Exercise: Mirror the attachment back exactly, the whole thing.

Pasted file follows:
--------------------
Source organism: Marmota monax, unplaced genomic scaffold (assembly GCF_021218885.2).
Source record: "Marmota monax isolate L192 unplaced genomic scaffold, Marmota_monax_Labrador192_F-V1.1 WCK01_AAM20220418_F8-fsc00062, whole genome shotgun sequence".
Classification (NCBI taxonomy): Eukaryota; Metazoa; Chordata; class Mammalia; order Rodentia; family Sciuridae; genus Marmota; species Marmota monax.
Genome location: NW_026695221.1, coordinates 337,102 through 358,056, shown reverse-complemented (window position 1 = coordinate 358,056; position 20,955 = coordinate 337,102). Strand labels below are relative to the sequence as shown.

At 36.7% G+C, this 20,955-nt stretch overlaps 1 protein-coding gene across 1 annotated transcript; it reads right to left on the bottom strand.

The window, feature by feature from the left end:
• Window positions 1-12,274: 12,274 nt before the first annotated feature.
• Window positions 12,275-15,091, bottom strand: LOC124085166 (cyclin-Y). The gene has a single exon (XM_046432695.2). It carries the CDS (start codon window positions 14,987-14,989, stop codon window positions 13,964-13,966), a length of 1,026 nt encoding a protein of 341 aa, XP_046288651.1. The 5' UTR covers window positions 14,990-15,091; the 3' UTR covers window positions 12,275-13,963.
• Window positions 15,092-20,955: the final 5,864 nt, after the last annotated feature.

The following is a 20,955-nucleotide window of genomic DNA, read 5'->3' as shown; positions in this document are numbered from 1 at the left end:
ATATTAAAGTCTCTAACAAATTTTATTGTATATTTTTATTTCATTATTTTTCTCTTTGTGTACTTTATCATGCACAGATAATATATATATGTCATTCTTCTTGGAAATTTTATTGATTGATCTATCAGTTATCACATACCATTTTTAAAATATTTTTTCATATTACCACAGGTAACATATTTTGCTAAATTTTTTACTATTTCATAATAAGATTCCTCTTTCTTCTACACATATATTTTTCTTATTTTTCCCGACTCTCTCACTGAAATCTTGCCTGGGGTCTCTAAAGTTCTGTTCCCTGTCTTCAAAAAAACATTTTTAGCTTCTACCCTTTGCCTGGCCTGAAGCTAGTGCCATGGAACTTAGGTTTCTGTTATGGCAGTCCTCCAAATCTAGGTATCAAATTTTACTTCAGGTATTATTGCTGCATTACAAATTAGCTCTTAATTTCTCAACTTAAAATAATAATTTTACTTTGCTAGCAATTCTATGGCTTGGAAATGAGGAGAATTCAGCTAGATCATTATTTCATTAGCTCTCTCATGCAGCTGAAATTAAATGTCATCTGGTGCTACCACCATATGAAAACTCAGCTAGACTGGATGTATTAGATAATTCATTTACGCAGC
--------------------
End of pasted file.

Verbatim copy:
Source organism: Marmota monax, unplaced genomic scaffold (assembly GCF_021218885.2).
Source record: "Marmota monax isolate L192 unplaced genomic scaffold, Marmota_monax_Labrador192_F-V1.1 WCK01_AAM20220418_F8-fsc00062, whole genome shotgun sequence".
Classification (NCBI taxonomy): Eukaryota; Metazoa; Chordata; class Mammalia; order Rodentia; family Sciuridae; genus Marmota; species Marmota monax.
Genome location: NW_026695221.1, coordinates 337,102 through 358,056, shown reverse-complemented (window position 1 = coordinate 358,056; position 20,955 = coordinate 337,102). Strand labels below are relative to the sequence as shown.

At 36.7% G+C, this 20,955-nt stretch overlaps 1 protein-coding gene across 1 annotated transcript; it reads right to left on the bottom strand.

The window, feature by feature from the left end:
• Window positions 1-12,274: 12,274 nt before the first annotated feature.
• Window positions 12,275-15,091, bottom strand: LOC124085166 (cyclin-Y). The gene has a single exon (XM_046432695.2). It carries the CDS (start codon window positions 14,987-14,989, stop codon window positions 13,964-13,966), a length of 1,026 nt encoding a protein of 341 aa, XP_046288651.1. The 5' UTR covers window positions 14,990-15,091; the 3' UTR covers window positions 12,275-13,963.
• Window positions 15,092-20,955: the final 5,864 nt, after the last annotated feature.

The following is a 20,955-nucleotide window of genomic DNA, read 5'->3' as shown; positions in this document are numbered from 1 at the left end:
ATATTAAAGTCTCTAACAAATTTTATTGTATATTTTTATTTCATTATTTTTCTCTTTGTGTACTTTATCATGCACAGATAATATATATATGTCATTCTTCTTGGAAATTTTATTGATTGATCTATCAGTTATCACATACCATTTTTAAAATATTTTTTCATATTACCACAGGTAACATATTTTGCTAAATTTTTTACTATTTCATAATAAGATTCCTCTTTCTTCTACACATATATTTTTCTTATTTTTCCCGACTCTCTCACTGAAATCTTGCCTGGGGTCTCTAAAGTTCTGTTCCCTGTCTTCAAAAAAACATTTTTAGCTTCTACCCTTTGCCTGGCCTGAAGCTAGTGCCATGGAACTTAGGTTTCTGTTATGGCAGTCCTCCAAATCTAGGTATCAAATTTTACTTCAGGTATTATTGCTGCATTACAAATTAGCTCTTAATTTCTCAACTTAAAATAATAATTTTACTTTGCTAGCAATTCTATGGCTTGGAAATGAGGAGAATTCAGCTAGATCATTATTTCATTAGCTCTCTCATGCAGCTGAAATTAAATGTCATCTGGTGCTACCACCATATGAAAACTCAGCTAGACTGGATGTATTAGATAATTCATTTACGCAGC